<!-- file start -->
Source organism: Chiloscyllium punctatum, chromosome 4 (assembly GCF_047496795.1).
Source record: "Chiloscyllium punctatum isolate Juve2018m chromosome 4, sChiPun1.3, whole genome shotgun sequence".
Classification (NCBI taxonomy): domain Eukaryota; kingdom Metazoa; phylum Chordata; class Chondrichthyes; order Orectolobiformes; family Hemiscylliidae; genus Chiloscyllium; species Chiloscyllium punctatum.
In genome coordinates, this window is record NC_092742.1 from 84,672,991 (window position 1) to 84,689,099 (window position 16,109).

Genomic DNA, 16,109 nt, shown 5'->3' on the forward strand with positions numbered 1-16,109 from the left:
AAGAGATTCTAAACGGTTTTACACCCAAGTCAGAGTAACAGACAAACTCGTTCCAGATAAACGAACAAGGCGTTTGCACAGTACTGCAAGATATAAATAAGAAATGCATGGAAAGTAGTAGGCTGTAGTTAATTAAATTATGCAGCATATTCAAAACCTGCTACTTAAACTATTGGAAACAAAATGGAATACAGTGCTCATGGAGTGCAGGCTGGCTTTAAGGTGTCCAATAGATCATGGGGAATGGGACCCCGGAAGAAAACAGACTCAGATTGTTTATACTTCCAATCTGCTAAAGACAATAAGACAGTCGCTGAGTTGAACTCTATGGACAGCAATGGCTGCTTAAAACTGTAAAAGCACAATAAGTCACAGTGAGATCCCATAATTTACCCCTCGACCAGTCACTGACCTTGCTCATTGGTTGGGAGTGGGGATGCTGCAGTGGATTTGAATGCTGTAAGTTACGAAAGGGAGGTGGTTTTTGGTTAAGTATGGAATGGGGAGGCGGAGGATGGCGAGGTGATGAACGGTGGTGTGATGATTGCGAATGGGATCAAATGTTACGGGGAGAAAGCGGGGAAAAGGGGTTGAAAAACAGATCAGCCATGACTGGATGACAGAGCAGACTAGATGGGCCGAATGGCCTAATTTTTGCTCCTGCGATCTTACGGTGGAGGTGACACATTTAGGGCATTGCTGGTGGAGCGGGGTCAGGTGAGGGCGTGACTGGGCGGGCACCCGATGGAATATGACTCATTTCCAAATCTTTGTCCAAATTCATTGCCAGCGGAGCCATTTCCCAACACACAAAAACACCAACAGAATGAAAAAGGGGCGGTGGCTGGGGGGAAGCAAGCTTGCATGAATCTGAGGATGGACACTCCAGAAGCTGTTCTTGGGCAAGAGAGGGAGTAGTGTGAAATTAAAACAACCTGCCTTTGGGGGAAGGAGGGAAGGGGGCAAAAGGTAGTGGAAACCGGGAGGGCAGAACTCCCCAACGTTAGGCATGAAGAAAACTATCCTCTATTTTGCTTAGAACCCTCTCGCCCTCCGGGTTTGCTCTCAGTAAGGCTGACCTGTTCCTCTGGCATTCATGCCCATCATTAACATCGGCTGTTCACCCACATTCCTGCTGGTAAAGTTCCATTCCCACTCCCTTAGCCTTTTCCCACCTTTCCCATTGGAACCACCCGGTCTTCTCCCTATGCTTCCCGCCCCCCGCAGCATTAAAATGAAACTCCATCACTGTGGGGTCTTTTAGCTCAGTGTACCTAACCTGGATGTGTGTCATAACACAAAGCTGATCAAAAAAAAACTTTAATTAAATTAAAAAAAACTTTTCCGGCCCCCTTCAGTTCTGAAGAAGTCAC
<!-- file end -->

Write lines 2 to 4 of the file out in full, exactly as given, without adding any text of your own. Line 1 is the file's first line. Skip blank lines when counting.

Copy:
Source record: "Chiloscyllium punctatum isolate Juve2018m chromosome 4, sChiPun1.3, whole genome shotgun sequence".
Classification (NCBI taxonomy): domain Eukaryota; kingdom Metazoa; phylum Chordata; class Chondrichthyes; order Orectolobiformes; family Hemiscylliidae; genus Chiloscyllium; species Chiloscyllium punctatum.
In genome coordinates, this window is record NC_092742.1 from 84,672,991 (window position 1) to 84,689,099 (window position 16,109).